On Tuesday, Advocate Thabani Masuku, representing Zuma, told a full Bench that the DA failed to bring the case as far back as 2008.
“Dismiss the DA’s case on the basis of undue delay,” he said.
Masuku said it was clear that the DA knew that the legal costs for Zuma were paid by the state as far back as September 2008.
“What we have here is a situation where the (former) attorney, Mr (Michael) Hulley and Mr Zuma must give a full account of what happened 14 years ago.
“The unreasonable delay and the prejudice that arises from the litigant bringing a case 14 years later, is evident,” he said.
Millions already spent
Both the DA and EFF have brought applications to the High Court asking it to set aside the decisions made by the state attorney granting requests by Zuma to fund his legal costs in his criminal cases.
The Presidency has previously said that the state would carry on covering Zuma’s legal fees until a court decided otherwise.
President Cyril Ramaphosa revealed in March that R15,3m had already been paid in the time Zuma had been challenging the “spy tapes” matter – recordings of an apparent plot against him – as he faces charges related to allegedly accepting a bribe from French arms company Thales in the awarding of an arms deal.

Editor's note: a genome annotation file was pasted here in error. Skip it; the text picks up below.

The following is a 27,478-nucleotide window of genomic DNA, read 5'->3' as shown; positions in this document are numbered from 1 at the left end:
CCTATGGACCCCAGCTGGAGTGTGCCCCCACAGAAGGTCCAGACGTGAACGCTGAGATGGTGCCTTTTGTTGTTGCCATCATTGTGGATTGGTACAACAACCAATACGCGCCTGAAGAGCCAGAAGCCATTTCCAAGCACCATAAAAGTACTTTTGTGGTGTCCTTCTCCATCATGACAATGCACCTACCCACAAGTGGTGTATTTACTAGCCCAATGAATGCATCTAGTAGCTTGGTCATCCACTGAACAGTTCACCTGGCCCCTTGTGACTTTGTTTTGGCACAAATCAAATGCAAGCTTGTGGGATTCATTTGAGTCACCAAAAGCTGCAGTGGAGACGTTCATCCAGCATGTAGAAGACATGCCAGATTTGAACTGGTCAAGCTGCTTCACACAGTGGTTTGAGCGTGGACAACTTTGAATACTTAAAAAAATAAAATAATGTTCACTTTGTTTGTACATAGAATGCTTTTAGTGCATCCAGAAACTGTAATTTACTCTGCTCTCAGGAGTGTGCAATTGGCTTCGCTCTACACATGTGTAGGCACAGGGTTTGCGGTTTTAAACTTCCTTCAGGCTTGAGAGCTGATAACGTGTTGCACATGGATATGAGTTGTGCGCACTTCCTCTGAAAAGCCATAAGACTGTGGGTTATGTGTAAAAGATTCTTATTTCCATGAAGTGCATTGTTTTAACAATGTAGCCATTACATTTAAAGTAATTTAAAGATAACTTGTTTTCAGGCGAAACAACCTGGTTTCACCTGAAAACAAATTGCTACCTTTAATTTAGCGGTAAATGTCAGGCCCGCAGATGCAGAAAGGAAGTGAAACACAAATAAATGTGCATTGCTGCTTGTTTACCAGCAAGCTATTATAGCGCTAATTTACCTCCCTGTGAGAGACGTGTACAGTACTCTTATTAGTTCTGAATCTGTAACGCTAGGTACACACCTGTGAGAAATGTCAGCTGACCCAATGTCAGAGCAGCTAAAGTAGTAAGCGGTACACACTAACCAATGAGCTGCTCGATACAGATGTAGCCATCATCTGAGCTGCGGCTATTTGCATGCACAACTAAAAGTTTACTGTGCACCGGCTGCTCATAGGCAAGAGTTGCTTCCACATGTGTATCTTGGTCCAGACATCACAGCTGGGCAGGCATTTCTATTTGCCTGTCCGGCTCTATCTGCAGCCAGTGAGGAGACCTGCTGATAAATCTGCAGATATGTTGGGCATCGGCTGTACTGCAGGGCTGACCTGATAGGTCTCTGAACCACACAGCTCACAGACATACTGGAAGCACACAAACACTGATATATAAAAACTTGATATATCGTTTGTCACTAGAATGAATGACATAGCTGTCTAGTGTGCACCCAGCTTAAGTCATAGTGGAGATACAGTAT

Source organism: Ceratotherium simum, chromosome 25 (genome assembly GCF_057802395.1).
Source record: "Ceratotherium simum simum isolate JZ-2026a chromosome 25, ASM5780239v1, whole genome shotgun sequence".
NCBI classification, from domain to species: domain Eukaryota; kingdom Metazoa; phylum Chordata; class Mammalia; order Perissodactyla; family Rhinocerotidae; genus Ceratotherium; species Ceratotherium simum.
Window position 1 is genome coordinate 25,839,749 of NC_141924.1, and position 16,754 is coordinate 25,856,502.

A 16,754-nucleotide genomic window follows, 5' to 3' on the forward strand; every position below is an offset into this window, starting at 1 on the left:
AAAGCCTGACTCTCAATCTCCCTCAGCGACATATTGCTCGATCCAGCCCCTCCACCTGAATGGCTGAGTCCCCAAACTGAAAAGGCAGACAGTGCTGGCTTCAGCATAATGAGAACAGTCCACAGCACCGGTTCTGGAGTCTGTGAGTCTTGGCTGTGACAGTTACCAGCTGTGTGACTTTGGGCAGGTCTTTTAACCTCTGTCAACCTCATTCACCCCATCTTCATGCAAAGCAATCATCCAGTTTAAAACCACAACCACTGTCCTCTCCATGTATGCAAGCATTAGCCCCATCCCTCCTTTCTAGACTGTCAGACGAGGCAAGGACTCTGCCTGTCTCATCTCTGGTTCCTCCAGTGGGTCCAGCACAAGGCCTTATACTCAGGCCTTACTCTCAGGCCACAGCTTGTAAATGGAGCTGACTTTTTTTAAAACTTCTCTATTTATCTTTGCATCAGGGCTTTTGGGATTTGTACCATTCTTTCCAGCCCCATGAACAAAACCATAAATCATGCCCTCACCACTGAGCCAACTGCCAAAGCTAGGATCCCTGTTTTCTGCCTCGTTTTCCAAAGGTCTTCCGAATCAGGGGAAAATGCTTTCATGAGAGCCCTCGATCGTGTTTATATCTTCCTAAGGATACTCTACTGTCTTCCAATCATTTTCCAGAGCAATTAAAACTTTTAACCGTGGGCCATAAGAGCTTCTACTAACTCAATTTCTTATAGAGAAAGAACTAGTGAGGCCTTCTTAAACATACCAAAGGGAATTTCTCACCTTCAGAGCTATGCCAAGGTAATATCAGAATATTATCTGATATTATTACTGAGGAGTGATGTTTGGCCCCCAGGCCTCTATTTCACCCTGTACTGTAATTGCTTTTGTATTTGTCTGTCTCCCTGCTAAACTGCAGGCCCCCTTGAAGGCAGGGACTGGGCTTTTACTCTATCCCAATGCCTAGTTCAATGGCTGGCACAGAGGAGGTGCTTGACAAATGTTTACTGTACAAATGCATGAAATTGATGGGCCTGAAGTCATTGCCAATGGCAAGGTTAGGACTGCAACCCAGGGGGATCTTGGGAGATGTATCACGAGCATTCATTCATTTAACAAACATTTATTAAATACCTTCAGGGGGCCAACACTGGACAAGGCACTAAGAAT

Masuku argued in court that: “It’s not just Zuma who will suffer (if the court sets aside his legal fees matter). The state attorney would have been acting unlawfully and someone in (the office of the state attorney) must account.”
He also argued that the DA relied on the provisions of the Promotion of Administrative Justice Act (PAJA) in its application.
He said the party had failed to comply with section 7(1) of PAJA in that its application was brought outside the prescribed time frame of 180 days from the date of the decision or from when the DA expected to have known about the decision.
Prosecution in personal capacity
Turning to the EFF’s application, Masuku said if the court found in favour of the party, Zuma would have to pay back R16m in six months.
READ MORE: NPA reinstates charges against Jacob Zuma
Earlier, the EFF had argued that it sought an order directing the former president and Hulley to pay back money spent by the state attorney in Zuma’s legal battle.
It is the EFF’s argument that the state attorney paid over R25m of public money to a private attorney firm, the Hulley Inc, for legal costs incurred by Zuma.
“Over R25m has been spent and more will be spent in future if this application is not considered and upheld.”
Meanwhile, advocate Sean Rosenberg, SC, for the DA, said the criminal prosecution was against Zuma in his personal capacity and therefore the state should not pay for his legal fees.
He also added that the test should be whether the allegations against Zuma were on the basis that he acted within the scope of the office he held.
“The state attorney has requested to act on his behalf not on behalf of government,” Rosenberg argued.
The case continues on Wednesday.